Goblet, Riesling, Seneca Lake, New York, 2017 ($37.99): Full and vivacious with clean, ripe citrusy aromas and flavors (key lime?), along with passion fruit and apple skins. Great balancing acidity; refreshing and tasty. Very easy to quaff but rewards contemplative concentration too. More “nearly dry,” or even “mostly dry,” than the more traditional “off dry” offerings for the general Finger Lakes region, but the beautiful kiss of sweetness is significant enough to prevent this being fully dry. Very yummy. More please. Available directly from the producer:, (718) 781-8301.

Covenant Israel, Blue C, Viognier, Israel, 2017 ($28): a lovely balanced, medium-bodied, oily, aromatic and fruity wine with notes of peach, clementine, apricot, vanilla, honeysuckle, and stone fruits; a nice saline undercurrent adds some lovely depth too. The finish has just enough sweetness and tartness to, I think, work well with this chicken tzimmes. [Covenant Israel’s Blue C Adom (Red) would actually be a great red option here too, but I think this white will work slightly better with the sweetness of the dish.] Available at Suhag Wines & Liquor, 69-30 Main St., Flushing, Queens, (718) 793-6629.

Tzafona Cellars, Nava Blanc, Ontario, Canada, 2016 ($16; mevushal): This light and easy blend of 67% Vidal and 33% Chardonnay, offers fruit, flowers, and sweetness in roughly equal measures, with a nice touch of stone fruit, orange blossom, a little slate, and enough acidity to hold it together and keep it pleasing. This sort of uncomplicated wine is not to everybody’s tastes, but is yummy all the same and should play nicely here. Serve it well chilled. Available online from, (866) 567-4370.

Golan Heights Winery, Hermon Moscato, Galilee, 2017 ($12.99): Pleasantly aromatic (white peach, green apple, honeysuckle), with enjoyably bright, clean and sweet flavors of stone and tropical fruits, crushed almonds and a touch of spice. Sweet, but balanced and fresh.

Bartenura, Moscato d’Asti, Italy, 2017 ($15-though often on sale for less; mevushal): This is a semi-sweet, slightly fizzy, low-alcohol tropical fruit and citrus flavored wine. Not complex or ever meant to be anything but fun and light, it would actually go very nicely with this dish. Available at… where isn’t this available? Try Skyview Wines & Spirits, 5681 Riverdale Ave., Riverdale, NY, (888) 759-8466.

Rosé Options

Adir, Kerem Ben Zimra, Barbera Rosé, 2017 ($30): This Barbera is a tasty, zingy, and refreshing Israeli rosé with balanced acidity and fruity aromas and flavors of red cherry, raspberry, strawberry, and pleasing hints of under-ripe plum. Admittedly, this one tastes slightly better in Israel than the imported bottles I’ve tasted here, but remains yummy all the same. Available at Skyview Wines & Spirits, 5681 Riverdale Ave., Riverdale, NY, (888) 759-8466.

Carmel, Appellation, Rosé, 2017 ($20): A blend of Judean Hills-grown Grenache and Tempranillo, this is fun, rich, fruity, and lively with slightly tart cherry, stone fruits, raspberry, a little flinty minerality, and lovely citrus notes. Medium-bodied and slightly sweet, but well-balanced. Available at Columbus Avenue Wines & Spirits, 730 Columbus Ave., (212) 865-7070.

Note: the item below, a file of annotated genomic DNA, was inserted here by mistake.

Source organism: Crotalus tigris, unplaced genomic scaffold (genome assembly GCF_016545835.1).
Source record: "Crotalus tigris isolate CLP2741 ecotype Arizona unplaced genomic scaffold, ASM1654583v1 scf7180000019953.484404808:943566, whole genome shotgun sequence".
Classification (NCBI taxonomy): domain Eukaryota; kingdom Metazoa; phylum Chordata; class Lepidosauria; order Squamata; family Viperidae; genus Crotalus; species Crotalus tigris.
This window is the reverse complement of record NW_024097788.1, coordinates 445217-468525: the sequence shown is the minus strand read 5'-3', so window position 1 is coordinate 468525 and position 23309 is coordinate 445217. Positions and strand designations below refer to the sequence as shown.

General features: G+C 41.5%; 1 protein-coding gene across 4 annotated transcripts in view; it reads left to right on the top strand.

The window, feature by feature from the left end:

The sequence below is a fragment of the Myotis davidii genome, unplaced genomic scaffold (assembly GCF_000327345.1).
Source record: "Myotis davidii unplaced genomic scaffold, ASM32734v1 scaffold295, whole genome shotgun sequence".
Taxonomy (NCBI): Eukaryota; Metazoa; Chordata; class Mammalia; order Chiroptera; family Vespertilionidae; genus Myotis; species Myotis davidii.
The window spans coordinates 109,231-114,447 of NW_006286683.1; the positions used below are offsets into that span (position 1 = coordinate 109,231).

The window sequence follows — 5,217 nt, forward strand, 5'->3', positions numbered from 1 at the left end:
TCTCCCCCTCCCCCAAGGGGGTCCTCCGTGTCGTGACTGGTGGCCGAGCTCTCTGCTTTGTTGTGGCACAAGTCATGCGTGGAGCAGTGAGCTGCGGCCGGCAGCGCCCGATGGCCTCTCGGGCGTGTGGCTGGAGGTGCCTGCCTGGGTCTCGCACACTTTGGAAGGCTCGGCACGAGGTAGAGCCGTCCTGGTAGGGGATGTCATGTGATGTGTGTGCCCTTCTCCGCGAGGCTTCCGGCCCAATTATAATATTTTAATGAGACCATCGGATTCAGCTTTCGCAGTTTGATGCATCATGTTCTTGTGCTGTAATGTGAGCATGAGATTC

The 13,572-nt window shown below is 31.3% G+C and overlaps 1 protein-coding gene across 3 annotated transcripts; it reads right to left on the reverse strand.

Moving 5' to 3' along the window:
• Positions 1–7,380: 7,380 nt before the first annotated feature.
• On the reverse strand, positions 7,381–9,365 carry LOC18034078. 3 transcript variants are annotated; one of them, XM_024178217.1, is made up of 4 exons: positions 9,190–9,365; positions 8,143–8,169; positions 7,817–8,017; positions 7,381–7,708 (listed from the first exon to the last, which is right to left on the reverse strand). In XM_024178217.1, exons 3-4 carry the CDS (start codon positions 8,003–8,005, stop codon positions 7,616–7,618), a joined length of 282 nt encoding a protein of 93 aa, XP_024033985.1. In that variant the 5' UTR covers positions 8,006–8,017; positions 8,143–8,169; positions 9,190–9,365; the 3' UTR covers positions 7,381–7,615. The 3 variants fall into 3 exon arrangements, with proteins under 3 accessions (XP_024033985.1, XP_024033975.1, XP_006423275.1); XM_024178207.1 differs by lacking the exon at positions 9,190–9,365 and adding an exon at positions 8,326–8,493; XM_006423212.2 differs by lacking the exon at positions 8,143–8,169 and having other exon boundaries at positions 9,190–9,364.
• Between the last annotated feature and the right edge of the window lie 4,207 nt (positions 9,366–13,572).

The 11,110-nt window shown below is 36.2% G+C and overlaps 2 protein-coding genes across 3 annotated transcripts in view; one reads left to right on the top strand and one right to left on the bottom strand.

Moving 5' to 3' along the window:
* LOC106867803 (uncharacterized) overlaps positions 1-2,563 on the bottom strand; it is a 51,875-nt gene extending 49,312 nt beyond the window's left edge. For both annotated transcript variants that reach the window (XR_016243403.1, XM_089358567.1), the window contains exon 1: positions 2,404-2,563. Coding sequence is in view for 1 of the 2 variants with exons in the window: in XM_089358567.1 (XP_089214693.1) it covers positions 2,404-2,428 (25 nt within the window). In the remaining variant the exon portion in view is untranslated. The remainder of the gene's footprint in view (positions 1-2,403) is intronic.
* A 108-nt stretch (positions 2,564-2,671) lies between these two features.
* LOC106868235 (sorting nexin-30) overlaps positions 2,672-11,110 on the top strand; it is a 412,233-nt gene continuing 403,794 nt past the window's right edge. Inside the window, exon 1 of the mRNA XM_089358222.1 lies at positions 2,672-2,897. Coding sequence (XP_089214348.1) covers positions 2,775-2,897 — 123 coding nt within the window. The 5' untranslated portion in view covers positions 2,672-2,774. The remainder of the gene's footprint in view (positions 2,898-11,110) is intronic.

Red Options

Louis Blanc, Juliénas, (Beaujolais), 2015 ($20): This is lovely, fun, delicious, and, well, imbued with a sense of joy. Generously aromatic with beautiful fruity and floral notes—strawberries, peaches, red currants, violets, peonies, mild cinnamon, perhaps a touch of muted bubblegum, and an endearing earthy richness. With mild but silky tannins and solid balancing acidity, this is simply delightful. While this might seem a stretch, at first glance, this should nicely pick up on the fruitiness of the tzimmes while doing justice to the chicken’s inherent savory-ness as well. Available exclusively online from (866) 567-4370, or, (800) 269-0604.

Vitkin, Red Israeli Journey, 2016 ($24): This lovely, bright, supple, fresh and refreshing blend of carignan from Mount Carmel, and syrah, cabernet franc and marselan from the Upper Galilee, showcases red and dark fruits, sweet spices and Mediterranean herbs, and has enough contemplative oomph to engage the senses and accompany meaty Israeli foods. Available at Taste Wine Co, 50 Third Ave. (212) 461-1708.

Gush Etzion Winery, Spring River, GSM, 2014 ($28): This engaging and thoroughly enjoyable blend of 54% Syrah, 36% Mourvedre, and 10% Grenache is less Rhône and more Eastern Mediterranean—light, bright, fresh, and refreshing. Medium-bodied with forward and generous dark fruit notes, decent spice, a touch of oak, and a hint of earth, balanced by soft tannins and nice acidity; offers a deeply pleasing finish. Very yummy overall. This one is possibly a bit more of a stretch, as the sweetness might shift this into the wrong zone, but I think it’ll work nicely. Available online from, (866) 567-4370.

Of course, when in doubt about the best approach to selecting wines for your Rosh Hashanah meals, offer multiple wines. That way you can adopt each approach to choosing wines—selecting a new release, a tried and true favorite, as well as a mature wine. Not finishing opened bottles in one sitting is no crime, but leaving guests thirsty is—at least in my book. Why start the new Jewish year off on a bad foot? Drink more wine instead. L’Chaim!

Find more Rosh Hashanah wine recommendations here, and recipes here